Julian Haliga paces along the first base line, watching as his batter stares at ball after ball. Finally, a pitch near the strike zone, and the kid takes a hack. The pitch is outside, and the batter tries to pull it. The ball rolls slowly towards the left side of the infield for an easy out.
“You can’t swing at outside pitches like that, you got to hit them differently!” the coach shouts.
Haliga’s team has run up what seems to be an insurmountable lead by the fifth inning, and though he relaxes a little, he doesn’t take his gaze away from the diamond. He doesn’t miss a play or a chance to teach.
Haliga is coach of the Milwaukee South Side Baseball Club, a team he founded in 2010. The team plays in the Felix Mantilla Little League, which includes 22 teams and is run by the United Community Center (UCC), 1028 S. 9th St. Nearly all the players on the south side club are Latinos, between the ages of 13 and 15.
Haliga has been coaching youth baseball for more than a decade, starting when his kids became involved in the sport.
Last year, his club was one game away from the championship. “It’s the farthest that a Mantilla league team has ever gotten,” Haliga said.
He points to the outfield walls of the baseball diamonds at Baran Park, 2600 S. Chase Ave., where the league has been playing since the 1980s.
“There’s no championship banners out there, not even one; you go to the parks in the suburbs and there’s banners all over.”
Once the league’s teams enter tournament season in the summer, they’re competing against suburban teams with more resources for training, equipment and even paid coaches.
Suburban teams also have a bigger pool of players to choose from.
In the city of Milwaukee, baseball is no longer the popular sport that it was in the 1960s, ’70s and ’80s. Back then, baseball was played on park diamonds, alleys, streets and open fields of grass.
Nowadays, city baseball diamonds remain mostly empty, apart from the occasional high school, tavern or company softball game.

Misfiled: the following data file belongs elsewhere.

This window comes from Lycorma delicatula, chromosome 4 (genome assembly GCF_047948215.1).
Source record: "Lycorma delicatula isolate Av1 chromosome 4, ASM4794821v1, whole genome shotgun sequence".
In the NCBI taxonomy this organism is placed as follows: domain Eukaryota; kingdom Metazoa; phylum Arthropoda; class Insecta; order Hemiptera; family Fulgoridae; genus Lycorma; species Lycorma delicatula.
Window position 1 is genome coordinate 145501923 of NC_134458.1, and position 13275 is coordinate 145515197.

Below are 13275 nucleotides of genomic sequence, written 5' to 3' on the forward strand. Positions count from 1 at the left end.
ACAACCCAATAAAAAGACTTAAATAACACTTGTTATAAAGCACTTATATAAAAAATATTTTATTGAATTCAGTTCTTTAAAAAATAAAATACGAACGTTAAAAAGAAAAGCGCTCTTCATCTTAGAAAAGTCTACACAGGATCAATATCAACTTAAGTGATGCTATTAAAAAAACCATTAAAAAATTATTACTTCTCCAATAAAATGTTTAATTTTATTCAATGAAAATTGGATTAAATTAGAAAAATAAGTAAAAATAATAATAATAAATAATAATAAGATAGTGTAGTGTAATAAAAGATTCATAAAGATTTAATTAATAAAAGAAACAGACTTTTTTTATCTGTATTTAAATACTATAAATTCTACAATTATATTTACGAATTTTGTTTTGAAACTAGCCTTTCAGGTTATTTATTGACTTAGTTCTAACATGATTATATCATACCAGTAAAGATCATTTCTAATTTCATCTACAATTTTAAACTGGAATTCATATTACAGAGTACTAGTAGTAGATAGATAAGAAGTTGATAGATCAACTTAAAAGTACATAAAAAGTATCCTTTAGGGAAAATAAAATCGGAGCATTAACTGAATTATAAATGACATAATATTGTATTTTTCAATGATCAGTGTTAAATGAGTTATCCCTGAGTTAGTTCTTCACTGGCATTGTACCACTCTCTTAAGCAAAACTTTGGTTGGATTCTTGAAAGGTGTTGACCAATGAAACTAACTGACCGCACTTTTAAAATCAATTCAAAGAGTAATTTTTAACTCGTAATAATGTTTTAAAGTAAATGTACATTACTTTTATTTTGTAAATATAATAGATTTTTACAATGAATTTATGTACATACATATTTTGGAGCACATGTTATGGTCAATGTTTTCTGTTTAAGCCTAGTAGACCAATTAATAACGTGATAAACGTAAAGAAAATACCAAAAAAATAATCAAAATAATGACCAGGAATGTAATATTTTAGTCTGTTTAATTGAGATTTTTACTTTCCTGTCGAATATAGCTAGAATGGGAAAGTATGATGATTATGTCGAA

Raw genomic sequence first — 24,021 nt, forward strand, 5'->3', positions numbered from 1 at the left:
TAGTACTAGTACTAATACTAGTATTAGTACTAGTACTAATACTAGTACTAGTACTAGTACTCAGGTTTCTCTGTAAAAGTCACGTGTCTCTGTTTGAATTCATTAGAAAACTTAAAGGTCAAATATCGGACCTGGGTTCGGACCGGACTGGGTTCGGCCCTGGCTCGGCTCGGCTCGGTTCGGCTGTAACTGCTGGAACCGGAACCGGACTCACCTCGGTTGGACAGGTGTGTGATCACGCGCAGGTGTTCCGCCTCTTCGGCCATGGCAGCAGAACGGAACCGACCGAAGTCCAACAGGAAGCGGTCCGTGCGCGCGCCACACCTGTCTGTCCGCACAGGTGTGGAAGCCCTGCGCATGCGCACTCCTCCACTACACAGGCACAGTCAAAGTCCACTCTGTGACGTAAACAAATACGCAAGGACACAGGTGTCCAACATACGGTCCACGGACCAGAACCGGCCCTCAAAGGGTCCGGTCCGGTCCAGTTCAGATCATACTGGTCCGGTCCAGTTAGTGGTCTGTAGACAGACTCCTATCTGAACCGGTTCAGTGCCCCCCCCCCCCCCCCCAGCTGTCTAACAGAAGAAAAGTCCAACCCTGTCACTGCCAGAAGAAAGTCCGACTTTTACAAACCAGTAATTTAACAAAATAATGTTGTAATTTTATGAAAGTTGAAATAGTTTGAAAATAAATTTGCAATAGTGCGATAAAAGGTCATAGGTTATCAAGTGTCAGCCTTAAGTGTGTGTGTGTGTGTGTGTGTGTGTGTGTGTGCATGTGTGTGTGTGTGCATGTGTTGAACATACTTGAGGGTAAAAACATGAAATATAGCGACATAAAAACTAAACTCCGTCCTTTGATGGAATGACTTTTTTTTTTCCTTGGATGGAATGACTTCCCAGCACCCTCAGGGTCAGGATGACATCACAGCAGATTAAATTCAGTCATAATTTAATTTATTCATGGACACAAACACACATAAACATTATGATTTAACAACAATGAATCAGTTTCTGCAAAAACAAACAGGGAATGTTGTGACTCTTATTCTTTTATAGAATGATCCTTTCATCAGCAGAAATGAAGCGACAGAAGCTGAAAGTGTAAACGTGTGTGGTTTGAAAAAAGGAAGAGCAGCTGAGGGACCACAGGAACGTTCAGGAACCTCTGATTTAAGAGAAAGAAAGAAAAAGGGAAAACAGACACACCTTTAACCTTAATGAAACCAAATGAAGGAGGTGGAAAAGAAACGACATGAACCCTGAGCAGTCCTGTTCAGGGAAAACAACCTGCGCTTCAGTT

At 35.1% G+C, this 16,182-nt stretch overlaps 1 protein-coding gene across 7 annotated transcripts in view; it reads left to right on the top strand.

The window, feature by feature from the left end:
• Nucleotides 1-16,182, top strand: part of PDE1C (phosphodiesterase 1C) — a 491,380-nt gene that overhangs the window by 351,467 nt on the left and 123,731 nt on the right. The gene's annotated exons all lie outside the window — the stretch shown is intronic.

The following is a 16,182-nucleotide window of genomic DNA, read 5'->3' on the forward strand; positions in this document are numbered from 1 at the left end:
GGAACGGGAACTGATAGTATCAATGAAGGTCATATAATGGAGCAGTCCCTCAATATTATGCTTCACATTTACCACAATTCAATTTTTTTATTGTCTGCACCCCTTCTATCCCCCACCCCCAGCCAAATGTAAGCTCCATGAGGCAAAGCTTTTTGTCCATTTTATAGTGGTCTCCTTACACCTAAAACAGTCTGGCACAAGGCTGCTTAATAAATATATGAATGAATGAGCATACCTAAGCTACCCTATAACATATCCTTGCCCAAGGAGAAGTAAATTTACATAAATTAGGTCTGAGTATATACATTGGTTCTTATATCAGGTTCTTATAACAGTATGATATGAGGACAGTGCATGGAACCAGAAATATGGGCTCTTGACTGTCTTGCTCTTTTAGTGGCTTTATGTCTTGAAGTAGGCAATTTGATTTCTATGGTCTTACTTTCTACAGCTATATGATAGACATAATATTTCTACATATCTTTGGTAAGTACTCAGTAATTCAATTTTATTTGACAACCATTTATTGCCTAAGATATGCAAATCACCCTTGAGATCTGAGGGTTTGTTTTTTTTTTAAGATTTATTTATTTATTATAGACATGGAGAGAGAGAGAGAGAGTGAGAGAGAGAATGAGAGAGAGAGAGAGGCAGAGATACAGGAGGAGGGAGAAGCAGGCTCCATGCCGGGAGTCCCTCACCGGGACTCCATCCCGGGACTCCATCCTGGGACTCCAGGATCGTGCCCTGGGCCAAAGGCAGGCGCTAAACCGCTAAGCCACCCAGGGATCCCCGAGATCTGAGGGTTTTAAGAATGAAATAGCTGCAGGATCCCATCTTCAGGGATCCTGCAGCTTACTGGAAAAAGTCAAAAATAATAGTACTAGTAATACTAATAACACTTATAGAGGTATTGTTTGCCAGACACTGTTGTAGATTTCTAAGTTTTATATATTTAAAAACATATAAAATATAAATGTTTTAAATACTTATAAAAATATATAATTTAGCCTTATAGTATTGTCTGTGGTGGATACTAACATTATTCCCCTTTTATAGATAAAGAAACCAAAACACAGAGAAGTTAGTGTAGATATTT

“Baseball used to be all day every day,” said Rick Peck, a volunteer coach for the league, who grew up in the city.
Peck, whose son plays for Haliga’s team, has spent most of his life around the game, playing college ball in central Florida where he pitched and played outfield. He also played with the Rock River and Land O’Lakes leagues in Wisconsin.
He teaches at the Milwaukee School of Languages, and brought his son to play in the Mantilla League rather than a suburban league because he felt that the cost of youth sports had become excessive, effectively pricing out kids from the city.
Major League Baseball officials have known for quite a while that baseball has been struggling in urban areas, largely due to the expense of the sport. The league created the Reviving Baseball in Inner Cities program, known as RBI, to increase opportunities for inner city kids to play ball.
In Milwaukee, RBI sponsors a little league run out of the Boys and Girls Club at 3000 N. Sherman Blvd. on the north side.
The Mantilla league is sponsored by the Brewers Community Foundation, whose focus is on helping low-income and disadvantaged youth and their families, according to its website.
This year, Milwaukee Brewer stars Yovani Gallardo and Alex Gonzalez donated $15,000 to buy all the jerseys for the league on behalf of the foundation. The charity also donates funds for upkeep of the playing fields and improvement the baseball facilities at Baran Park. One year, the charity contributed $20,000, though this year the total was closer to $8,000, according to Jerad Luedtke, vice president of the Mantilla league.
The $40 the league charges its players doesn’t cover the actual costs. The players sell candy, while Haliga, his coaches and the players’ parents hold fundraisers and seek sponsors among area businesses to help defray the cost.